dgvProperties.Rows[i].Cells[5].Value = house.Bathrooms.ToString("F");
                        dgvProperties.Rows[i].Cells[6].Value = house.MarketValue.ToString("F");
                        i++;
                    }
    
                    // Close the file stream
                    stmProperties.Close();
                }
            }
    
            private void btnNewProperty_Click(object sender, EventArgs e)
            {
                // Get a reference to the property editor
                PropertyEditor editor = new PropertyEditor();
                // Check that the directory that contains the list of properties exists.
                // If it doesn't exist, create it
                DirectoryInfo dirInfo = Directory.CreateDirectory(@"C:\Altair Realtors");
                // Get a reference to the file that holds the properties
                string Filename = @"C:\Altair Realtors\properties.prp";
    
                // First check if the file was previously created
                if (File.Exists(Filename) == true)
                {
                    // If the list of properties exists already,
                    // get it and store it in a file stream
                    FileStream stmProperties = new FileStream(Filename,
                                                              FileMode.Open,
                                                              FileAccess.Read);
                    SoapFormatter bfmProperty = new SoapFormatter();
                    // Store the list of properties in the collection
                    properties = (ArrayList)bfmProperty.Deserialize(stmProperties);
                    // Close the file stream
                    stmProperties.Close();
                }
    
                // Generate a random number for a property
                Random rnd = new Random();
                int left = rnd.Next(100, 999);
                int right = rnd.Next(100, 999);
                editor.txtPropertyNumber.Text = left.ToString() + "-"
                                                + right.ToString();
    
                // Display the Property Editor
                if (editor.ShowDialog() == DialogResult.OK)
                {
                    // Get each value of the new property.
                    // Create an EstateProperty object from it
                    EstateProperty prop = new EstateProperty();
                    prop.PropertyNumber = editor.txtPropertyNumber.Text;
                    prop.PropertyType = editor.txtPropertyType.Text;
                    prop.City = editor.txtCity.Text;
                    prop.State = editor.txtState.Text;
                    prop.Bedrooms = short.Parse(editor.txtBedrooms.Text);
                    prop.Bathrooms = float.Parse(editor.txtBathrooms.Text);
                    prop.MarketValue = double.Parse(editor.txtMarketValue.Text);
                    // Add the property in the collection
                    properties.Add(prop);
    
                    // Get a reference to the properties file
                    string strFilename = dirInfo.FullName + "\\properties.prp";
                    // Create a file stream to hold the list of properties
                    FileStream stmProperties = new FileStream(strFilename,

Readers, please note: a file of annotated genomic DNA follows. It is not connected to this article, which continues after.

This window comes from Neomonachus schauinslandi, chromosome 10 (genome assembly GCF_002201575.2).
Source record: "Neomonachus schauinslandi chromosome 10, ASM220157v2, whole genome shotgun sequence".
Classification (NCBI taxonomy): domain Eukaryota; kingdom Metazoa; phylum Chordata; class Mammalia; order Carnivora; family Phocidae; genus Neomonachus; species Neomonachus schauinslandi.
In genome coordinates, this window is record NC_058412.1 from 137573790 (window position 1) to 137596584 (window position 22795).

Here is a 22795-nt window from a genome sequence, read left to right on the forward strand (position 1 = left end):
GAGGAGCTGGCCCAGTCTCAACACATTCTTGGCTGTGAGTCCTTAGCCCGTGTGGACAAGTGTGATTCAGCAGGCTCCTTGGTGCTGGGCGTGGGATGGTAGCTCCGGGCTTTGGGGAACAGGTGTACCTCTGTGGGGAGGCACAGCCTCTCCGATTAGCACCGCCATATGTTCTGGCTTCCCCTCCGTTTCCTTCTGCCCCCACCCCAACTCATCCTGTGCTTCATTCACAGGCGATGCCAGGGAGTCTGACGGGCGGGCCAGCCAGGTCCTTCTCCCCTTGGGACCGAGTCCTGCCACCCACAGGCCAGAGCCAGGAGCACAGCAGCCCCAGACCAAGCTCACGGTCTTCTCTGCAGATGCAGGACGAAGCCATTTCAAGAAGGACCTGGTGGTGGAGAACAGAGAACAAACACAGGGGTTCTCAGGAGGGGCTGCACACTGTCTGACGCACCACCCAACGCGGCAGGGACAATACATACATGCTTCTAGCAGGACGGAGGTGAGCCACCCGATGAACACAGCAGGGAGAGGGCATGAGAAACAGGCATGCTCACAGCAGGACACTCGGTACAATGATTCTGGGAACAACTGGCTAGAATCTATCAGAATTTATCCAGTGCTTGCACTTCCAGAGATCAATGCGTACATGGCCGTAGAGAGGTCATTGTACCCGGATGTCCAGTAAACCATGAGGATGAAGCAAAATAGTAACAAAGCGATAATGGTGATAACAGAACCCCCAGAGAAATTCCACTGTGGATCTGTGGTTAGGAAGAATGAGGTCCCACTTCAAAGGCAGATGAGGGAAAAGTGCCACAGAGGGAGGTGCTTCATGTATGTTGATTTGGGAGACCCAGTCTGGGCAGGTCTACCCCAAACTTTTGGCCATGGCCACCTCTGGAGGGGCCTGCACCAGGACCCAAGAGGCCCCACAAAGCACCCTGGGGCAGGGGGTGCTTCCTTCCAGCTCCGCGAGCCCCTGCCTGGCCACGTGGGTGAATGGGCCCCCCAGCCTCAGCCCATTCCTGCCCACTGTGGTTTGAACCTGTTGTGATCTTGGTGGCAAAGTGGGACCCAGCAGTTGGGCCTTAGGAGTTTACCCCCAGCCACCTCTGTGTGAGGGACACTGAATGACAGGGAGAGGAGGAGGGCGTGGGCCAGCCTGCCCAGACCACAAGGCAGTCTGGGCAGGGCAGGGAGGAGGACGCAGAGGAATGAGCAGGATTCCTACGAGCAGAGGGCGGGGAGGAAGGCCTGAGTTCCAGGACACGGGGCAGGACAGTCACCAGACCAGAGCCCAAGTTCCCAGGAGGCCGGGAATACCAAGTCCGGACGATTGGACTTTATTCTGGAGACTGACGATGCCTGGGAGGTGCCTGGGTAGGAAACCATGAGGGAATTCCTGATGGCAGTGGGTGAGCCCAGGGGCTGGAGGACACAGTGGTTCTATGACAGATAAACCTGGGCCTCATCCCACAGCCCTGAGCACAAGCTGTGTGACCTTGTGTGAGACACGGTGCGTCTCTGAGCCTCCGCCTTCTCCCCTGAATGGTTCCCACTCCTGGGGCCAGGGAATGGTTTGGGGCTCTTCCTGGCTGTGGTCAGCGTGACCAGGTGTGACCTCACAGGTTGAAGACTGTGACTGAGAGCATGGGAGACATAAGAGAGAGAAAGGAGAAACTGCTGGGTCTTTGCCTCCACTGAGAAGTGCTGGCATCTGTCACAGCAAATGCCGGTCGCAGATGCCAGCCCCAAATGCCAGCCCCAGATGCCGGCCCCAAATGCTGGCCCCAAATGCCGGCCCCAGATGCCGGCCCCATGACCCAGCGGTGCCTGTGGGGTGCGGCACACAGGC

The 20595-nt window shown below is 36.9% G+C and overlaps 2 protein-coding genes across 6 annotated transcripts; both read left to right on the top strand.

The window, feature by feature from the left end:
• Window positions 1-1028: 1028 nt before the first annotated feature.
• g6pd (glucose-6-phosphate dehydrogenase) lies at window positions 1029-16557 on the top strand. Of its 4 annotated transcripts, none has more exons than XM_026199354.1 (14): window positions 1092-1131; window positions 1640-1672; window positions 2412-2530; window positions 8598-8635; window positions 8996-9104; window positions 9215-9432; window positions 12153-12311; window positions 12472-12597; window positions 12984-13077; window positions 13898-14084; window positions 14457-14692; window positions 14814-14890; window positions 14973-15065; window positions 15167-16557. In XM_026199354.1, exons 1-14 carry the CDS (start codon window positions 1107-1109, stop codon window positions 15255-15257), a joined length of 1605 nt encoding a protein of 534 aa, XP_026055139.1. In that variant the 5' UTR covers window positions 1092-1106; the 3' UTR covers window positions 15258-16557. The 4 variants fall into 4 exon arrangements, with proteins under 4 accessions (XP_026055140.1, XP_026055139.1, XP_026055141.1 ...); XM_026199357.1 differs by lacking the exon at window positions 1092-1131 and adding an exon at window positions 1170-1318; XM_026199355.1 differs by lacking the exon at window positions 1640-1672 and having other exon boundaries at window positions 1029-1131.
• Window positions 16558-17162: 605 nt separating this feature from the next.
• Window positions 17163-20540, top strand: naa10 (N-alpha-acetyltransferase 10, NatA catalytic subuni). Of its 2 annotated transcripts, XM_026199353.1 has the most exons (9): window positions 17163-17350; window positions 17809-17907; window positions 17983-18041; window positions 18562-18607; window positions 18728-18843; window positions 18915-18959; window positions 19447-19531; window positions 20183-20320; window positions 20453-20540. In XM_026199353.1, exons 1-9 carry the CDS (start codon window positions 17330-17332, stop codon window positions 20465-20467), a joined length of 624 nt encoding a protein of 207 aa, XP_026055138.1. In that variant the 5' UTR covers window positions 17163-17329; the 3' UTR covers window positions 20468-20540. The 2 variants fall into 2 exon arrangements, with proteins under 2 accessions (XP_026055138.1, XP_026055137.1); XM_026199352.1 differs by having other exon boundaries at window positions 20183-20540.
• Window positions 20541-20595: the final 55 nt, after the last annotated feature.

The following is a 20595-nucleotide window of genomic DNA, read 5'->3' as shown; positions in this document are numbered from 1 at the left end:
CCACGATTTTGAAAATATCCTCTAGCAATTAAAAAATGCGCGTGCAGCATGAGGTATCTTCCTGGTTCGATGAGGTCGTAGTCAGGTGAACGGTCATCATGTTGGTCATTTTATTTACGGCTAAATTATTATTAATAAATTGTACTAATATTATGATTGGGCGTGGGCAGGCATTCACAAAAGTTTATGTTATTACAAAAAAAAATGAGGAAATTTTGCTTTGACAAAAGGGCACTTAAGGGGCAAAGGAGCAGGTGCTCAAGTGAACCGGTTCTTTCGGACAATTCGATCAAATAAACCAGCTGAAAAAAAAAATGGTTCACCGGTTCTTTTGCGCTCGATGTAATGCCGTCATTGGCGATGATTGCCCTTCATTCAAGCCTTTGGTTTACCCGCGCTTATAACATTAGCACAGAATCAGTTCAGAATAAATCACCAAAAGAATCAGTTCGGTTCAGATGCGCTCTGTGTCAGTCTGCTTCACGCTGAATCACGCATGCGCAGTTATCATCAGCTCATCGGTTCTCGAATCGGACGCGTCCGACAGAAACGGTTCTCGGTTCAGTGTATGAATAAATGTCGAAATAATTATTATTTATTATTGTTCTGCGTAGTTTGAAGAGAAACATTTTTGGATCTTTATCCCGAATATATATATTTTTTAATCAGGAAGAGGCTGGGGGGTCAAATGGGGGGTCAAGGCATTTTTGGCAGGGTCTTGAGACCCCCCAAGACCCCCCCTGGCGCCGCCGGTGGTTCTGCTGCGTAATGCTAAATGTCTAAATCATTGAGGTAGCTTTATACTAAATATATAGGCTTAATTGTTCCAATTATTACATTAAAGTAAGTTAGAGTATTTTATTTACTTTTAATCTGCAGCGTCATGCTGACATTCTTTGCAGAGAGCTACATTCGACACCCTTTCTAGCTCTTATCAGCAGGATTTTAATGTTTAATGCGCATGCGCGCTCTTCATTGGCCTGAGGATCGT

FileMode.Create,
                                                              FileAccess.Write);
                    SoapFormatter bfmProperty = new SoapFormatter();
    
                    // Serialize the list of properties
                    bfmProperty.Serialize(stmProperties, properties);
                    // Close the file stream
                    stmProperties.Close();
                }
    
                // Show the list of properties
                ShowProperties();
            }
    
            private void btnClose_Click(object sender, EventArgs e)
            {
                Close();
            }
        }
    }
  4. Execute the application and continuously click the New Property button to create the following properties (let the computer specify the property number):
     
    Real Estate
     
    Market Value Property Type City State  Beds Baths
    375650 Single Family Baltimore MD 5 3.50
    275500 Townhouse Gettysburg WV 3 2.50
    488665 Condominium Washington DC 1 1.00
    385000 Single Family Martinsburg WV 4 3.50
    568445 Condominium Rockville MD 1 1.00
     
    Real Estate
  5. Close the form and return to your programming environment

Details on Serialization

 

Partial Serialization

In the examples we have used so far, we were saving the whole object. You can make it possible to save only some parts of the class. When creating a class, you can specify what fields would be serialized and which ones would not be. To specify that a member cannot be saved, you can mark it with the [NonSerialized] attribute. Here is an example:

[Serializable]
public class Car
{
    public string Make;
    public string Model;

    // Because the value of a car can change,
    // there is no reason to save it
    [NonSerialized]
    public decimal Value;
    public uint Year;
    public byte Color;
}

After creating the class, you can declare a variable of it and serialize it, using either the binary or the SOAP approach. You can then retrieve the object and its values, using any of the techniques we learned earlier.

Implementing a Custom Serialized Class

To support serialization, the .NET Framework provides the ISerializable interface. You can create a class that implements this interface to customize the serialization process. Even if you plan to use this interface, the class you create must be marked with the [Serializable] attribute.

.NET Built-In Serialized Classes

The .NET Framework is filled with many classes ready for serialization. To know that a class is ready for serialization, when viewing its documentation either in the MSDN web site or in the help documentation, check that it is marked with the [SerializableAttribute]. Here is an example of such as class:

The Serializable attribute of a built-in class

Some of these classes provide the properties and methods to create an object and directly save it. For some other classes, you must first create a class, mark it with the [Serializable] attribute, build an object of it, and then pass it to the .NET class.